for forgiveness. Mr. Grebe becomes aware that he loves his daughter more than his
name and does not object his daughter returning home with her husband. Barbara’s
mother does not wonder how Barbara could choose this man because he is very
handsome. They are financially dependant on her parents so there is no objection when
Edmond is sent to the Continent for a year with a tutor to get the education needed for
the status of being Barbara’s husband. In that age it was agreed that a gentleman was
someone who had a public or private school education (Miller). Edmond obeys his
wife and her parents and goes away to receive an education. He writes to her from
every place he visits. Barbara is happy to see his progress in reflection, but on the other
hand she starts to miss her affection for him after not seeing him for a long time. She
asks him for his portrait, but he is going to send her his statue but not immediately. She
even prays to God to love him again, but it is very difficult for her and she becomes ill.
But the worst news comes with a letter where it is stated that Mr. Willowes, her
husband, was in a theatre when it burned down, and he risked his own life to save some
people from there. He is fearfully burnt, and she recovers her affection and wants to go
to him, but she is not allowed to go to see his wounds. After several weeks he is able to
write himself and tenderly writes to her how it is a miracle to have one eye at least, and
he prepares her for his visage. She assures him that nothing will change her affection
but he does not trust her, he knows how he looks. She had lived six or seven weeks
with an imperfectly educated yet handsome husband whom now she had not seen for
seventeen months, and who was so changed physically by an accident that she was
assured she would hardly know him [1, p. 80]. When her husband arrives home he is
wearing a mask and he is trembling because of the impression he is producing. He asks
her if she is prepared to see him without the mask. She says yes but a spasm of horror
passes through her, she is unable to look at him and sinks down to the floor. Barbara
runs to her room to recover but she is so terrified when she hears that her husband is
coming to her that she runs away. The following day she finds a letter with a heading
“My ever-beloved Wife.” [1, p. 87]. He writes that he understands her and that he will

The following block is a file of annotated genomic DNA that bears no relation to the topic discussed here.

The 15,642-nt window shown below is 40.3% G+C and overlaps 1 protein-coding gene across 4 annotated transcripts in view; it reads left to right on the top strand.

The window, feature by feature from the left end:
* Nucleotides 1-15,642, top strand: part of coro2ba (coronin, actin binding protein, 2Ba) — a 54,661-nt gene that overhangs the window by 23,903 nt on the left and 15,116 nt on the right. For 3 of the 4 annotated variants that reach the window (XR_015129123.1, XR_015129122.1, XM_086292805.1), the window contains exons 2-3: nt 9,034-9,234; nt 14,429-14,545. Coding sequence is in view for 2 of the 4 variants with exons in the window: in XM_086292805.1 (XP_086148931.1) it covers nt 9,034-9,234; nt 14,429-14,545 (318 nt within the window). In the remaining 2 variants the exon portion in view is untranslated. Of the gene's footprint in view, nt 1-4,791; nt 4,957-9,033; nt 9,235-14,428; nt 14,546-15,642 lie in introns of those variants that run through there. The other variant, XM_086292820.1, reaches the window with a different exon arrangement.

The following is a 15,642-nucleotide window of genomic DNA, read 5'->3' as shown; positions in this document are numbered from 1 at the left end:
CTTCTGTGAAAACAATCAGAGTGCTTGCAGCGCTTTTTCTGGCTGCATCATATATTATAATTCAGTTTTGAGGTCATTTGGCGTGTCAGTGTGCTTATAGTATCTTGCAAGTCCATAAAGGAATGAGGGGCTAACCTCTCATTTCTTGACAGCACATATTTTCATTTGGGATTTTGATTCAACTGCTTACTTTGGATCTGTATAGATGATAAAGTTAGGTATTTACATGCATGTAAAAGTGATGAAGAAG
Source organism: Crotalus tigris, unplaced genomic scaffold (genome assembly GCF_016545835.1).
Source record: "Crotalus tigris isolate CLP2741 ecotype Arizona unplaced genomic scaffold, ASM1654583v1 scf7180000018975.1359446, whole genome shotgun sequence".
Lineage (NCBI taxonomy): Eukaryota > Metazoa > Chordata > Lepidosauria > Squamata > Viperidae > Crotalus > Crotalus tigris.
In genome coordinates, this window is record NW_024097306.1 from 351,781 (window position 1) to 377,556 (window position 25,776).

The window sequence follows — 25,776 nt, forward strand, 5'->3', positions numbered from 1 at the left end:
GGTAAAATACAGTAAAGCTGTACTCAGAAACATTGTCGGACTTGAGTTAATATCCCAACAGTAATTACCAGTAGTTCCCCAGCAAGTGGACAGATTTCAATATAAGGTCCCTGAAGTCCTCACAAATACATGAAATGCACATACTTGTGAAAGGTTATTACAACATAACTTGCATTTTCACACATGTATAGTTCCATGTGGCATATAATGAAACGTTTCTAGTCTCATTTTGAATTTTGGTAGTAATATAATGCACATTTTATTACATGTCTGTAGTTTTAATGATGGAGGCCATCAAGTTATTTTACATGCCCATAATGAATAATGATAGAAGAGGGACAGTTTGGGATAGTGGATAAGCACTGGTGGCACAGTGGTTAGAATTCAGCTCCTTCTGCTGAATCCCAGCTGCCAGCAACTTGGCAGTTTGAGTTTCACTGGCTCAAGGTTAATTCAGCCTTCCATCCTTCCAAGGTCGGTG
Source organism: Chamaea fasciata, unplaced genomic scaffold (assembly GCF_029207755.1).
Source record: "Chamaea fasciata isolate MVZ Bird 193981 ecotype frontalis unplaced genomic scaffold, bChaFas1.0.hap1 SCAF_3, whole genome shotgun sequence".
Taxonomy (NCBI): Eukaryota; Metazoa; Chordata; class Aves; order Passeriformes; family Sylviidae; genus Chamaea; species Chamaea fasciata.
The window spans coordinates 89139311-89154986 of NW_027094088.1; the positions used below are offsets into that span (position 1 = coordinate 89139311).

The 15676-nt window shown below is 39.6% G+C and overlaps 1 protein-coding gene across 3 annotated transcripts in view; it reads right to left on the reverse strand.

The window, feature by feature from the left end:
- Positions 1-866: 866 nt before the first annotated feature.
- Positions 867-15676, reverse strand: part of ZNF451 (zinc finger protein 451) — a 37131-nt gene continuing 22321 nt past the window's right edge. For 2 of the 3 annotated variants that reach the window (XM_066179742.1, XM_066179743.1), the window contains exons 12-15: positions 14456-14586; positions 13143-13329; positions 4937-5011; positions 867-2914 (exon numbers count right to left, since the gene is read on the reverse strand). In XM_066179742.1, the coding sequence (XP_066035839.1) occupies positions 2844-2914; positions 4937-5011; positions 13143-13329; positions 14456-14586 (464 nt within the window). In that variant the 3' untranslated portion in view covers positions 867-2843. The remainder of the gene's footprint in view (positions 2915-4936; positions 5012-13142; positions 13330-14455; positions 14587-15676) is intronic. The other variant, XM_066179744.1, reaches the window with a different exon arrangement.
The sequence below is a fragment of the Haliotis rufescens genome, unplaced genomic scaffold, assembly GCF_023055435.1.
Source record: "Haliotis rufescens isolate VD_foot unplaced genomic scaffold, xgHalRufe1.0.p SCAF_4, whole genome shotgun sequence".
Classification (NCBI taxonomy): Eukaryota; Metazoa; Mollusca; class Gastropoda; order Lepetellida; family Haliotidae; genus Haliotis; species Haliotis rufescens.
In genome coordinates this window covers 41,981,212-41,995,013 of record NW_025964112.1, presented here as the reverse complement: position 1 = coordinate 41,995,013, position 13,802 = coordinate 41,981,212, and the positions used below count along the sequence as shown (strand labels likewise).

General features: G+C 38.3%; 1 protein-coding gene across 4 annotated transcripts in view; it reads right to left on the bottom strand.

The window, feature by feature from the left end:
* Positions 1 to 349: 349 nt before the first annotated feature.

return in a year if she changes her mind. “I confess I thought yours divine; but, after so
long an absence, there could not be left sufficient warmth to overcome the too natural
first aversion.” [1, p. 87]. The year passes and he does not come and there is no sign of
him, so they start to consider him dead. Lord Uplandtowers comes back and he
becomes Barbara’s friend, and although she does not love him, she marries him. As
one might expect, she is not happy with him. One day she receives an announcement of
Edmond’s death. He died of suffering coupled with a depression of spirit, and it all
becomes too much for Barbara. At the end she becomes a victim of her new husband
who feels that she still loves Edmond because she admires and fondles his statue in
which he is in all his beauty as he used to be. Lord Uplandtowers hates the statue so he
deforms it and frightens her with it. In this story Edmond has to obey Barbara’s parents
and goes away for the education that ruins him in a way. The parents, unintentionally,
get what they wanted. They ruin the relationship between Barbara and Edmond and she
finally gets married to the Lord. Barbara does not blame her parents. She let him go to
study because she herself wanted an educated husband, but in the end she can not look
at him. He saved human’s lives at the expense of his own. Maybe it is only his beauty
she loves and admires and when he loses it she can not be with him anymore. Edmond
would do everything to please his wife and Barbara is finally terrified of him, which
causes him so much suffering up to his death. Annie Macdonell wrote that Hardy’s
narrative talent does not lie in the integral structure of his stories, which are a little
based on some fragments he used to hear as a boy, but in his rich invention of incident
[9, p. 72] which is quite visible in this story.
During the Victorian era the social classes were reforming and the growth of the
middle class was very large. Society was full of struggles to distinguish themselves
from the lower classes. In many cases the parents were looking for a husband for their
daughters, regarding their children not to be mature and reasonable enough to choose
their partner themselves. The differences between upper class and lower class women
were that lower class women were not educated. They did not even know that they
should stay passive in a relationship and not to show affection until a man declares his
honorable intentions to her father. Upper class men knew that and very often took
advantage of their ignorance and had relationships with girls without marriage that was
really a shame for the woman for her whole life. Sometimes the rich man could fall in
love with a woman from the upper class and vice versa as was evident in “Barbara of
the House of Grebe” but in that story the struggle for social status starts after the
marriage, because parents did not know their intentions.
The story “Squire Petrick’s Lady” in A Group of Noble Dames is about a woman who
wants to better the social position of her son. After a short time acquaintance, Petrick Timothy